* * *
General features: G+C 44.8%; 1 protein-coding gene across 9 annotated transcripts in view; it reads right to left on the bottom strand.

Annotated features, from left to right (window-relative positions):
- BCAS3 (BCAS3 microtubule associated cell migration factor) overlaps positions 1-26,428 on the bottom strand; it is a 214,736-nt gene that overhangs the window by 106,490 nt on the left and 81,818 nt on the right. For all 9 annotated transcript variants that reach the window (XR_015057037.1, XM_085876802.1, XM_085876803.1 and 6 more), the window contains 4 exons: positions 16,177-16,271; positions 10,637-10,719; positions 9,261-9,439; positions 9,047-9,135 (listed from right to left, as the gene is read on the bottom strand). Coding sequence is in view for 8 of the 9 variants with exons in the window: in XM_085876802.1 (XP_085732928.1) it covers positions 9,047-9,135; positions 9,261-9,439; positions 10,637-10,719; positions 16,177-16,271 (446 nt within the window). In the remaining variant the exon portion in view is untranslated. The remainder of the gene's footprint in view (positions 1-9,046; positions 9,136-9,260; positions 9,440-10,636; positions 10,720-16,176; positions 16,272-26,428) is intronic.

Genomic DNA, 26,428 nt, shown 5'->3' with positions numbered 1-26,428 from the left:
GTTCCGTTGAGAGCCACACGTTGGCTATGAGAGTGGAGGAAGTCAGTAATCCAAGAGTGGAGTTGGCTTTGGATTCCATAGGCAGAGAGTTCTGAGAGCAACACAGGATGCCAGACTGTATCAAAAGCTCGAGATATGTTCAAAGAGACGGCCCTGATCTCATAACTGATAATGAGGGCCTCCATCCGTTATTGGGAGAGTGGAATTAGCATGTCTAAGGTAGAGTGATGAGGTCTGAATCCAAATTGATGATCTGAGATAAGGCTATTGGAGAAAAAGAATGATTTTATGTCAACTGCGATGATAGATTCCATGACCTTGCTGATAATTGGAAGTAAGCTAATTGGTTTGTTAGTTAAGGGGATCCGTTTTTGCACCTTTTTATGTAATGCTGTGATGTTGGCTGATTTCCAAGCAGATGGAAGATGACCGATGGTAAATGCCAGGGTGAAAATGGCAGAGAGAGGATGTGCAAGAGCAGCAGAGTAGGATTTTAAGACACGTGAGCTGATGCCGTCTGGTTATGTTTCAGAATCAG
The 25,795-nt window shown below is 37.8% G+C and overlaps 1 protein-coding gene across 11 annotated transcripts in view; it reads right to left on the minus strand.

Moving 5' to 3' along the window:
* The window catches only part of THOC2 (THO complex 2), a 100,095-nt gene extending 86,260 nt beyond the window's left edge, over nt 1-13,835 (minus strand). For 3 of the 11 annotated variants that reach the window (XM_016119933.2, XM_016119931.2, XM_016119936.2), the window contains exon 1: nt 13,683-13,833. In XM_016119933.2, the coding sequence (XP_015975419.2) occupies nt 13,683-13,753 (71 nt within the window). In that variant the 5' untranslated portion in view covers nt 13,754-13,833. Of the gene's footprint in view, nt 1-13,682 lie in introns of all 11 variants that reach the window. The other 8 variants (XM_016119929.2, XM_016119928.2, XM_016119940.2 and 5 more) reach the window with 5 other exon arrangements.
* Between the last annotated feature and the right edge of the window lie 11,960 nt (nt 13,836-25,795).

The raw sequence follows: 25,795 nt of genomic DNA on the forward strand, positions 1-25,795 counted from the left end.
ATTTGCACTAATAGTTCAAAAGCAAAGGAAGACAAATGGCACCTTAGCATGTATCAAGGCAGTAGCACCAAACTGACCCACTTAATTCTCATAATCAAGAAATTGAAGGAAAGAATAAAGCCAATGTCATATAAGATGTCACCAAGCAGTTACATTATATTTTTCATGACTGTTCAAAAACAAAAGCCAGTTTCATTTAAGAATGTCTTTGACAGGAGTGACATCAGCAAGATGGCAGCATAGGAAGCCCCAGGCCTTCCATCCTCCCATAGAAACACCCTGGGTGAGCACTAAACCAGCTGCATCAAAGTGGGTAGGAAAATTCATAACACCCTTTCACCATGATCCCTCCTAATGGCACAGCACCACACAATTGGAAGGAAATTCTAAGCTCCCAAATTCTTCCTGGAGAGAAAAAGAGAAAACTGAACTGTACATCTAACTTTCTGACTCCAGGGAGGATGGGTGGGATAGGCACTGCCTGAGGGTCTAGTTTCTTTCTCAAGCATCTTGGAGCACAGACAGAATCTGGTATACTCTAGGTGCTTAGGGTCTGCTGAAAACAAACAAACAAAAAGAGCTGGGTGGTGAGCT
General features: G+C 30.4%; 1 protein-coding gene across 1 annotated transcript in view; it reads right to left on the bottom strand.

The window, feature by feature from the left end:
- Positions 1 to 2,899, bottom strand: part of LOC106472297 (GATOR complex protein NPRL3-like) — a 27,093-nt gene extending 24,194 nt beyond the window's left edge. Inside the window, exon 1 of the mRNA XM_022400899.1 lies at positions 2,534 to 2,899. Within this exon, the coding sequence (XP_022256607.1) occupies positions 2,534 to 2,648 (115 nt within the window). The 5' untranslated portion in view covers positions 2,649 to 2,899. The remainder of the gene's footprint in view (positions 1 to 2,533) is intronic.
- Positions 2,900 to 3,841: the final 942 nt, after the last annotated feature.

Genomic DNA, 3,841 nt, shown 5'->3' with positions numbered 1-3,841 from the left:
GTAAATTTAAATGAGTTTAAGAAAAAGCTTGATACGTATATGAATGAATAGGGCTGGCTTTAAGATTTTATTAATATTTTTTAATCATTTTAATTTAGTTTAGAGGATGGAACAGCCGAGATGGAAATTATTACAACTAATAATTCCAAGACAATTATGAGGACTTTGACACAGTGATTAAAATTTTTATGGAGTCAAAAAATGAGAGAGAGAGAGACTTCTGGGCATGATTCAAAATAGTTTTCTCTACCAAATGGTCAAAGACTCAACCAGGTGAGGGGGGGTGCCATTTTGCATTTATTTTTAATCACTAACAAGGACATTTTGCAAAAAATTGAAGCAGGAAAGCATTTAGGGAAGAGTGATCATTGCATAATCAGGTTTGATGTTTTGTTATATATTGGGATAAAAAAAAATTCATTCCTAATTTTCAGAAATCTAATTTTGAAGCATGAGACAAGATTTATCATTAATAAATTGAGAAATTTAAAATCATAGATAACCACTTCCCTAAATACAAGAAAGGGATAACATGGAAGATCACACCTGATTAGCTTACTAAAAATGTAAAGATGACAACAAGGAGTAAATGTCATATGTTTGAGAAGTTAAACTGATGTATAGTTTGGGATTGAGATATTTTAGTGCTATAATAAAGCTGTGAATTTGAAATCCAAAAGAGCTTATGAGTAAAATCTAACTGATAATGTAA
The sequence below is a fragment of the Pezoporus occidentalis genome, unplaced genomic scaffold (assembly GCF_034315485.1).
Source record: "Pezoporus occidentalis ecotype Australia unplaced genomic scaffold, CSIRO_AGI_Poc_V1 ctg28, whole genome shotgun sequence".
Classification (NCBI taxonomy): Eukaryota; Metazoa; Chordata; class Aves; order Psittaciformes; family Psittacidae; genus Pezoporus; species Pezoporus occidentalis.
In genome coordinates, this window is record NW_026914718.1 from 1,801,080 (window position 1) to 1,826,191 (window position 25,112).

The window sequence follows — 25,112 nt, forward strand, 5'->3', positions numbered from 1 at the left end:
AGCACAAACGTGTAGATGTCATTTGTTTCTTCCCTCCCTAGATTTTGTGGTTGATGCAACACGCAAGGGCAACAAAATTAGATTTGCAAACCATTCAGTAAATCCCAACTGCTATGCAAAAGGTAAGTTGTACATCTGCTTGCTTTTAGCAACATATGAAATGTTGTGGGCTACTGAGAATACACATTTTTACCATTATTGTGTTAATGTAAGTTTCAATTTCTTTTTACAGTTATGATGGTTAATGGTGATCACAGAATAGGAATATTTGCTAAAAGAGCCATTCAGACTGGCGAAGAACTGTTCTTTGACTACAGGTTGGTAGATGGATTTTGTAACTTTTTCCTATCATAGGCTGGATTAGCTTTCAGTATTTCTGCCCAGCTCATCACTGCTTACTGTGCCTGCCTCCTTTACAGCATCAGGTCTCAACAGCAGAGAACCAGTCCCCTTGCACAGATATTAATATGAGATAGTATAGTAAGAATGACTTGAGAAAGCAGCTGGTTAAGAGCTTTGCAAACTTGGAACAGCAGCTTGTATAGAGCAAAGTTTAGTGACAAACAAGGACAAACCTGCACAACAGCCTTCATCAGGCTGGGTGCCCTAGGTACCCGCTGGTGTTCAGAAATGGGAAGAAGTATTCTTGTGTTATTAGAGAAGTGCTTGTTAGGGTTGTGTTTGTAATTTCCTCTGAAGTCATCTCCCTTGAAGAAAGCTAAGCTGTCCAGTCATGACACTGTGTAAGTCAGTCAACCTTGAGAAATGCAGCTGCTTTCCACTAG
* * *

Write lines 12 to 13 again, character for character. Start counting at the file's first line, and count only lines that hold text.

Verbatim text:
General features: G+C 30.4%; 1 protein-coding gene across 1 annotated transcript in view; it reads right to left on the bottom strand.

The window, feature by feature from the left end: